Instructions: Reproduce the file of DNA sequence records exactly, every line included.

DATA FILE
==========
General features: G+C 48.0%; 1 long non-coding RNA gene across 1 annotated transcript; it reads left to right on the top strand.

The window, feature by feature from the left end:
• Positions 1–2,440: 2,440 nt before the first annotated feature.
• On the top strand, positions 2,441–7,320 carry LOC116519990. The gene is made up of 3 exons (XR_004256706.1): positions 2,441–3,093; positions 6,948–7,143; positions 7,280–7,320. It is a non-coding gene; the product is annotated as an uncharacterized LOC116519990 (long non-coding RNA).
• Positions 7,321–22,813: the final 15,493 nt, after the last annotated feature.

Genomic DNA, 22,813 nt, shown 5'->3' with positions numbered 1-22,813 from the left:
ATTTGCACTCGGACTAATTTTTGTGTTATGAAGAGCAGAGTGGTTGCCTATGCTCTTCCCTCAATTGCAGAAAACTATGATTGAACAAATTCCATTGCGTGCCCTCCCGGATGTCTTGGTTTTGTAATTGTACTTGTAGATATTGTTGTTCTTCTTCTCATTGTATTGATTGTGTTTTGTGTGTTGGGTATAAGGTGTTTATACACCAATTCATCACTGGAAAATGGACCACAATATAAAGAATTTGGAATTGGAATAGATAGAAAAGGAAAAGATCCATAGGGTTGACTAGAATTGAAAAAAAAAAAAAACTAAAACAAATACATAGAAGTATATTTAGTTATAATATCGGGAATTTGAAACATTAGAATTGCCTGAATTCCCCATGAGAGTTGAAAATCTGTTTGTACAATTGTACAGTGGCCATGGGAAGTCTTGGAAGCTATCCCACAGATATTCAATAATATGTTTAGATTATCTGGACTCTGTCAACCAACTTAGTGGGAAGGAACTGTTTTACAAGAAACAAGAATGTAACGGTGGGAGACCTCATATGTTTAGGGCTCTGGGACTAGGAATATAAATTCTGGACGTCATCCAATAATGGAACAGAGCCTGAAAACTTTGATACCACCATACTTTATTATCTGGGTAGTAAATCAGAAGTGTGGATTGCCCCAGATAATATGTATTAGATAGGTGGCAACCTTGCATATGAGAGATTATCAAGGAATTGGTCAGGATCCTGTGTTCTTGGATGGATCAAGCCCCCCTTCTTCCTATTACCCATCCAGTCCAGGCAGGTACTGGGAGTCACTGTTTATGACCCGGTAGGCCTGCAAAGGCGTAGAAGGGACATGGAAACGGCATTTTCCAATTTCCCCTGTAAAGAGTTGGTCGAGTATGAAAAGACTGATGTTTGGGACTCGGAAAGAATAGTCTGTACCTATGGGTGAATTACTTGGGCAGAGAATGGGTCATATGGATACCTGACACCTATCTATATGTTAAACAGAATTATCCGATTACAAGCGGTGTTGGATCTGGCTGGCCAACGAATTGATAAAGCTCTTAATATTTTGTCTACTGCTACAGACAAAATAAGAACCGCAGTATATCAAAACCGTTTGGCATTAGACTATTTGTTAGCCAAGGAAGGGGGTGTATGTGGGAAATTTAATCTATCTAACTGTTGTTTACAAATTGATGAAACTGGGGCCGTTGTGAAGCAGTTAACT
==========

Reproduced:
General features: G+C 48.0%; 1 long non-coding RNA gene across 1 annotated transcript; it reads left to right on the top strand.

The window, feature by feature from the left end:
• Positions 1–2,440: 2,440 nt before the first annotated feature.
• On the top strand, positions 2,441–7,320 carry LOC116519990. The gene is made up of 3 exons (XR_004256706.1): positions 2,441–3,093; positions 6,948–7,143; positions 7,280–7,320. It is a non-coding gene; the product is annotated as an uncharacterized LOC116519990 (long non-coding RNA).
• Positions 7,321–22,813: the final 15,493 nt, after the last annotated feature.

Genomic DNA, 22,813 nt, shown 5'->3' with positions numbered 1-22,813 from the left:
ATTTGCACTCGGACTAATTTTTGTGTTATGAAGAGCAGAGTGGTTGCCTATGCTCTTCCCTCAATTGCAGAAAACTATGATTGAACAAATTCCATTGCGTGCCCTCCCGGATGTCTTGGTTTTGTAATTGTACTTGTAGATATTGTTGTTCTTCTTCTCATTGTATTGATTGTGTTTTGTGTGTTGGGTATAAGGTGTTTATACACCAATTCATCACTGGAAAATGGACCACAATATAAAGAATTTGGAATTGGAATAGATAGAAAAGGAAAAGATCCATAGGGTTGACTAGAATTGAAAAAAAAAAAAAACTAAAACAAATACATAGAAGTATATTTAGTTATAATATCGGGAATTTGAAACATTAGAATTGCCTGAATTCCCCATGAGAGTTGAAAATCTGTTTGTACAATTGTACAGTGGCCATGGGAAGTCTTGGAAGCTATCCCACAGATATTCAATAATATGTTTAGATTATCTGGACTCTGTCAACCAACTTAGTGGGAAGGAACTGTTTTACAAGAAACAAGAATGTAACGGTGGGAGACCTCATATGTTTAGGGCTCTGGGACTAGGAATATAAATTCTGGACGTCATCCAATAATGGAACAGAGCCTGAAAACTTTGATACCACCATACTTTATTATCTGGGTAGTAAATCAGAAGTGTGGATTGCCCCAGATAATATGTATTAGATAGGTGGCAACCTTGCATATGAGAGATTATCAAGGAATTGGTCAGGATCCTGTGTTCTTGGATGGATCAAGCCCCCCTTCTTCCTATTACCCATCCAGTCCAGGCAGGTACTGGGAGTCACTGTTTATGACCCGGTAGGCCTGCAAAGGCGTAGAAGGGACATGGAAACGGCATTTTCCAATTTCCCCTGTAAAGAGTTGGTCGAGTATGAAAAGACTGATGTTTGGGACTCGGAAAGAATAGTCTGTACCTATGGGTGAATTACTTGGGCAGAGAATGGGTCATATGGATACCTGACACCTATCTATATGTTAAACAGAATTATCCGATTACAAGCGGTGTTGGATCTGGCTGGCCAACGAATTGATAAAGCTCTTAATATTTTGTCTACTGCTACAGACAAAATAAGAACCGCAGTATATCAAAACCGTTTGGCATTAGACTATTTGTTAGCCAAGGAAGGGGGTGTATGTGGGAAATTTAATCTATCTAACTGTTGTTTACAAATTGATGAAACTGGGGCCGTTGTGAAGCAGTTAACT